Coronavirus: How to properly clean and disinfect to kill COVID-19

Scientists warn the SARS-CoV-2 coronavirus can survive for extended periods of time on surfaces - and one sick person in your house could infect you all.

However experts say the coronavirus can be killed pretty easily if you know what you're doing, and with some sensible precautions and common household products you can stay safe.

The Australian Science Media Centre talked to scientists to get their advice on how to clean and disinfect to kill the coronavirus.

How to clean

"The important thing is to make sure you cover surfaces properly with disinfectant and scrub with pressure using a sponge or towel," La Trobe University epidemiologist and Associate Professor Hassan Vally says.

"Currently, cleaning surfaces more often than usual is good practice, as is paying more attention to personal hygiene."

University of New South Wales senior postdoctoral scientist Dr Sacha Stelzer-Braid says a good cleaning routine would include:

  • Wiping high touch surfaces with soap then decontaminating with a product like diluted bleach
  • Wearing gloves when cleaning and dispose afterwards immediately
  • Washing hands often with soap and water
  • Always closing the toilet lid when flushing
  • Keeping the house well-ventilated so the virus can be flushed out
  • Disposing of used tissues in a bin with a closed lid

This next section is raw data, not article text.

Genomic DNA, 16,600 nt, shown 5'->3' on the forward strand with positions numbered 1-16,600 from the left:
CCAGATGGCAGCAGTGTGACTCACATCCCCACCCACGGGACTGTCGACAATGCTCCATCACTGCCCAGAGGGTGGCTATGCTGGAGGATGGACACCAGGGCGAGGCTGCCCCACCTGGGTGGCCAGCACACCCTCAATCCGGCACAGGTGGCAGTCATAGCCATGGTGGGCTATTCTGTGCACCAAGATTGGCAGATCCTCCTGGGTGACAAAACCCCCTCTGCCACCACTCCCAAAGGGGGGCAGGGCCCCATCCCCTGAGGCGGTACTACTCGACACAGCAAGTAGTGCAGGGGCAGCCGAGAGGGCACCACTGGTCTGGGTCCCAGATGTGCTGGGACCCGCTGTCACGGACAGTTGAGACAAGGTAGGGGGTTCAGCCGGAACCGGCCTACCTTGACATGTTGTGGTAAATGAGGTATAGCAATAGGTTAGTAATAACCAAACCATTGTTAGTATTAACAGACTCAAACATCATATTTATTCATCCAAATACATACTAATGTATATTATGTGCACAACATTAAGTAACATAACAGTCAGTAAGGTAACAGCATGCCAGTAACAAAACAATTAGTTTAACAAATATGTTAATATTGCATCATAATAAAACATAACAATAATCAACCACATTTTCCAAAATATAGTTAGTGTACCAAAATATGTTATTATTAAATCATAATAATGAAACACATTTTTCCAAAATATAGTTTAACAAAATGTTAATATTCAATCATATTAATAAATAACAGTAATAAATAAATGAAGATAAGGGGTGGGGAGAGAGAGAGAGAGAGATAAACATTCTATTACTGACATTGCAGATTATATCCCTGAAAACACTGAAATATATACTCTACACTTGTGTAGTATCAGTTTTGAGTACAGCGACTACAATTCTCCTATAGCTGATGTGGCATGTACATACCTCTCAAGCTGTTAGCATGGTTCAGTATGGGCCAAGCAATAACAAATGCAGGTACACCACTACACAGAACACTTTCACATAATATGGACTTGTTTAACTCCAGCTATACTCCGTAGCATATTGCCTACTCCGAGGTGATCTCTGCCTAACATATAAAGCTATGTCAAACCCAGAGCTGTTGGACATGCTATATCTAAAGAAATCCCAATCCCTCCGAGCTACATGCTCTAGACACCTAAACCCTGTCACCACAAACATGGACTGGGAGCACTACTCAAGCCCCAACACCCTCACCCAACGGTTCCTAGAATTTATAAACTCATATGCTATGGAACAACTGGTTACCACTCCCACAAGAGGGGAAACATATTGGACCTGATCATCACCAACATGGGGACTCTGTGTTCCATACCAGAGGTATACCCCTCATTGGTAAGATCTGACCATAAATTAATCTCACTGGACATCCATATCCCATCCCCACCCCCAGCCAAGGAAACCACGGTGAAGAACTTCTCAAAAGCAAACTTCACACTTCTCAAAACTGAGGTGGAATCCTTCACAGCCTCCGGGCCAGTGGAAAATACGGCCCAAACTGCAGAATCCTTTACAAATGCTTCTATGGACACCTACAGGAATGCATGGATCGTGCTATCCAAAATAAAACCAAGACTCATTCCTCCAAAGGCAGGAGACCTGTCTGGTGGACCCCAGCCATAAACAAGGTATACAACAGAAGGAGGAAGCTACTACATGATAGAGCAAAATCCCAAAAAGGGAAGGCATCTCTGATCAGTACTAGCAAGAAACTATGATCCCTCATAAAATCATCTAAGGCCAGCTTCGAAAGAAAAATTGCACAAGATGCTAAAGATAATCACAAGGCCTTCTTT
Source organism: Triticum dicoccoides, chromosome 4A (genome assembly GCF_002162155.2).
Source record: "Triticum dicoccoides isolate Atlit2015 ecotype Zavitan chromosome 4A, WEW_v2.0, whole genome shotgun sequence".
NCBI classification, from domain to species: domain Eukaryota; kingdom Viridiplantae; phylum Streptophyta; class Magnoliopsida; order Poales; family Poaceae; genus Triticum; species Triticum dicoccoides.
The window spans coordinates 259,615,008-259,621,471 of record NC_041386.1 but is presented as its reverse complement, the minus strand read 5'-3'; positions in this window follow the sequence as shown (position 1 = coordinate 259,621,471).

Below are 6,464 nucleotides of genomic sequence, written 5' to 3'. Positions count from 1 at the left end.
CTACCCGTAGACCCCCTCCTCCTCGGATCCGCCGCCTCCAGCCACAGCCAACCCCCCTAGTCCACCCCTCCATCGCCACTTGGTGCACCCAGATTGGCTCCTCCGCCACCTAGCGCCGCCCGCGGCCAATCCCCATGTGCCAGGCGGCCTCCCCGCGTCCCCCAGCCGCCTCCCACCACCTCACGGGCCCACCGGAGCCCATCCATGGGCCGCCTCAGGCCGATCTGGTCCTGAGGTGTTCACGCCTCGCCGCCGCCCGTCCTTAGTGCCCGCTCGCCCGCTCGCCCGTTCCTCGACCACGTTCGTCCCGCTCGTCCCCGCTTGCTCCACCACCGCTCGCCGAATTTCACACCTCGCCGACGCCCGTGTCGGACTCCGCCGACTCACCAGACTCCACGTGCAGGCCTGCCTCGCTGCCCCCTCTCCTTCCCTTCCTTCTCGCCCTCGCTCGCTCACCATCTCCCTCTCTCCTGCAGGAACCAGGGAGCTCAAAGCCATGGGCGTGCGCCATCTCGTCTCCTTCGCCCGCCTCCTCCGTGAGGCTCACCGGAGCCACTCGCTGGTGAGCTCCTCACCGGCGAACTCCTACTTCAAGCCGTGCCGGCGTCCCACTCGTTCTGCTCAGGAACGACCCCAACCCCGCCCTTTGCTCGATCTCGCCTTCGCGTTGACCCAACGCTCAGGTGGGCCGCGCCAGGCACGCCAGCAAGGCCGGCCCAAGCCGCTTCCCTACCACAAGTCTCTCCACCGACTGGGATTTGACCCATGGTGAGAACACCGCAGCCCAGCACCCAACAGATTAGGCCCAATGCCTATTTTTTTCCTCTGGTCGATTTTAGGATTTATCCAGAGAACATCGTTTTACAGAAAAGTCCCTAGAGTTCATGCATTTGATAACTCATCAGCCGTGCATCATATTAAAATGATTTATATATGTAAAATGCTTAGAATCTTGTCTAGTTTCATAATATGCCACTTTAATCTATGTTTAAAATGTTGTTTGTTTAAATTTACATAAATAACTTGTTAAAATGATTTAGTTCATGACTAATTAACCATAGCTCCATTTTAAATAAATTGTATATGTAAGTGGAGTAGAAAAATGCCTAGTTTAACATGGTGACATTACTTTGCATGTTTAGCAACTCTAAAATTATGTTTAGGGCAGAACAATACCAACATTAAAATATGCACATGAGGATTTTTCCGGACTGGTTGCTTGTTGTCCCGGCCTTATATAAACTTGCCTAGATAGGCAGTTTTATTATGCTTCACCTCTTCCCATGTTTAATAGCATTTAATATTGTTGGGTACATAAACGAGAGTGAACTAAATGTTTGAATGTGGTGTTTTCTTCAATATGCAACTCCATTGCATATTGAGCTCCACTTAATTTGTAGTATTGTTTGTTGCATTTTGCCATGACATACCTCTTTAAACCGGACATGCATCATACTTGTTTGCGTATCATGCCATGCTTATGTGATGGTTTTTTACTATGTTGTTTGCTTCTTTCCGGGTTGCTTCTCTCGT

• Handling bedding and clothing of infected person with gloves and wash in regular laundry liquid, hot wash if possible. Dry in the sun
  • Keeping utensils and plates used by infected person separate and wash often
  • Limiting visitors to the infected person

What household cleaning products should you use?

Professor Stuart Tangye, head of the immunology and immunodeficiency lab at the Garvan Institute of Medical Research, says common household cleaning products will do the business.

"Regular bath soap is great. Any common cleaning products that contain bleach. Alcohol-based hand sanitisers are also very effective as long as they are >60 percent alcohol/ethanol," he says.

Prof Vally adds that heat is effective at killing the virus.

"A steam cleaner will work well to clean surfaces too," he says.

If someone sneezes or coughs on food, what should you do?

"Food should be cooked thoroughly, and as for vegetables, on the side of caution perhaps steaming briefly wouldn't hurt for now - but there is no specific recommendations regarding this," Senior Monash University Fellow Dr Clovis Palmer says.

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